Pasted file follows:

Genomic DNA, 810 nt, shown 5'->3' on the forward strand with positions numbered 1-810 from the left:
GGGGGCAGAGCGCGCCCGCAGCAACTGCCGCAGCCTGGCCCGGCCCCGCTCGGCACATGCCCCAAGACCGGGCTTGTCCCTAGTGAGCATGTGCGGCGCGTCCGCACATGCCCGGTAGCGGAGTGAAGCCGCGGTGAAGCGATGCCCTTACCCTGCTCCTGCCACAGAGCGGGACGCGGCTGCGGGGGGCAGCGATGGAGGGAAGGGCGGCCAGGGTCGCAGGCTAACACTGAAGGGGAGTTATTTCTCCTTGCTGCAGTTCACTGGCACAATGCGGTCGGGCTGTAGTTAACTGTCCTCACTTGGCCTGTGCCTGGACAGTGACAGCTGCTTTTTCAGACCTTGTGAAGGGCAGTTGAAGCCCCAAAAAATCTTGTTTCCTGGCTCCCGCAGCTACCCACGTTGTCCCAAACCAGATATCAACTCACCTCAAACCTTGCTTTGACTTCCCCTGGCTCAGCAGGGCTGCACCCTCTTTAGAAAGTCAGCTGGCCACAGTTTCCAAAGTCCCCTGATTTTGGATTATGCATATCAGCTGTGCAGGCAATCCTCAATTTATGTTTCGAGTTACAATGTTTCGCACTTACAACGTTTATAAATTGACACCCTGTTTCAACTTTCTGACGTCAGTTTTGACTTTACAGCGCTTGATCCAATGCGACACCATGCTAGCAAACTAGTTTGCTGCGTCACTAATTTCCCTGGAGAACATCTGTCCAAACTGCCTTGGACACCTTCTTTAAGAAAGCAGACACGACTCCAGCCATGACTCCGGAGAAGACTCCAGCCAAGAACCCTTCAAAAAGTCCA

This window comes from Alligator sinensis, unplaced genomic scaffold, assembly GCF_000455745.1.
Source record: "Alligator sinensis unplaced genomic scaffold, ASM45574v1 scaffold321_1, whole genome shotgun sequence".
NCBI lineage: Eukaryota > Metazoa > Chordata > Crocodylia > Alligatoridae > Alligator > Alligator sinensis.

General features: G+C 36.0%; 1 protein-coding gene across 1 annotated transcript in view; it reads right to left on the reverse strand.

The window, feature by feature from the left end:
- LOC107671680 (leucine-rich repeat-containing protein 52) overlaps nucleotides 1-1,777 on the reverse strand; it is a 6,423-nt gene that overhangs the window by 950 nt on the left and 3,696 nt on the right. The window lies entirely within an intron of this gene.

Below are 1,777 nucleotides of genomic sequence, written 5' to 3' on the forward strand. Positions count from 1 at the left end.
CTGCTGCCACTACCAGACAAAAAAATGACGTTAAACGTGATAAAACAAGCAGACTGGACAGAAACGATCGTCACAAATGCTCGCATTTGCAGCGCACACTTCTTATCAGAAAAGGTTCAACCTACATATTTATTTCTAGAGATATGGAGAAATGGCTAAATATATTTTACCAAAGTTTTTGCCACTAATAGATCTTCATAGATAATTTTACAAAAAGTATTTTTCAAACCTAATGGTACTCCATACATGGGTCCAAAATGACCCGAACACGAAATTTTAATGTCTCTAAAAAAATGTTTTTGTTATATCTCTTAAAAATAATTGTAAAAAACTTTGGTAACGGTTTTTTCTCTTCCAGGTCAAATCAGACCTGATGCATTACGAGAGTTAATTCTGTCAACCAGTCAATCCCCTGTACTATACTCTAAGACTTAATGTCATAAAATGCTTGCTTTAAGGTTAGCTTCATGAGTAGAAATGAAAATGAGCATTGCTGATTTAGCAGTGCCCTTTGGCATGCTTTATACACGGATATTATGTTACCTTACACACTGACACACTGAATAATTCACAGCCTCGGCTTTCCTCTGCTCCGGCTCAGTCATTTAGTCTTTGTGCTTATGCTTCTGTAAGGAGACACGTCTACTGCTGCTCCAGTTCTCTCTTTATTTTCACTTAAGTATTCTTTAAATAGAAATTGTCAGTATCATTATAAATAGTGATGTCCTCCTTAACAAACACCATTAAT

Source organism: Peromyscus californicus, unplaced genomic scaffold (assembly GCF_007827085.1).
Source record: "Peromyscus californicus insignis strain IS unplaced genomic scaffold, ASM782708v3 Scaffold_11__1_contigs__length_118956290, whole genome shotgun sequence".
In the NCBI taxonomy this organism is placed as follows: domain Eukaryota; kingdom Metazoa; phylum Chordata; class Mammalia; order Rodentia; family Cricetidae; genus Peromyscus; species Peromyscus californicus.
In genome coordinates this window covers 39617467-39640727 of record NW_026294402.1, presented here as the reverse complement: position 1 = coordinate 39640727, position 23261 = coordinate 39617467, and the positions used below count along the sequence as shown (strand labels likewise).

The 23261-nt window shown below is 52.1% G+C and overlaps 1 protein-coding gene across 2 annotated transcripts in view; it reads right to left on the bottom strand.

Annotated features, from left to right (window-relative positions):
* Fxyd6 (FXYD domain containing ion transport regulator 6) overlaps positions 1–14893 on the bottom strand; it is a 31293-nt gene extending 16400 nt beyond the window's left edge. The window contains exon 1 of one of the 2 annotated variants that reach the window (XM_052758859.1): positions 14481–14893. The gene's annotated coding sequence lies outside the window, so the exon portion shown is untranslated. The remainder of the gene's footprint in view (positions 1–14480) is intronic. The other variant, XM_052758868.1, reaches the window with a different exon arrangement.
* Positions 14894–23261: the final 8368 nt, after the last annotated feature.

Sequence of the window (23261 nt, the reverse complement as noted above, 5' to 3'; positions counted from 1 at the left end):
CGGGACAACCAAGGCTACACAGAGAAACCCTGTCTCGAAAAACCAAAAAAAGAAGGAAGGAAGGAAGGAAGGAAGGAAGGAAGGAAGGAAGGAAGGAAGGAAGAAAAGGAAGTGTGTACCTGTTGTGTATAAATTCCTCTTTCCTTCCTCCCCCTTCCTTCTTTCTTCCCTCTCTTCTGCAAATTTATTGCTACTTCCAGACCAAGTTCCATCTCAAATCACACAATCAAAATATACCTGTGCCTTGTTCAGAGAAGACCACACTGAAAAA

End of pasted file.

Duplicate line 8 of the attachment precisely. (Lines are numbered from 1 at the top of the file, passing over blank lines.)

- LOC107671680 (leucine-rich repeat-containing protein 52) overlaps nucleotides 1-1,777 on the reverse strand; it is a 6,423-nt gene that overhangs the window by 950 nt on the left and 3,696 nt on the right. The window lies entirely within an intron of this gene.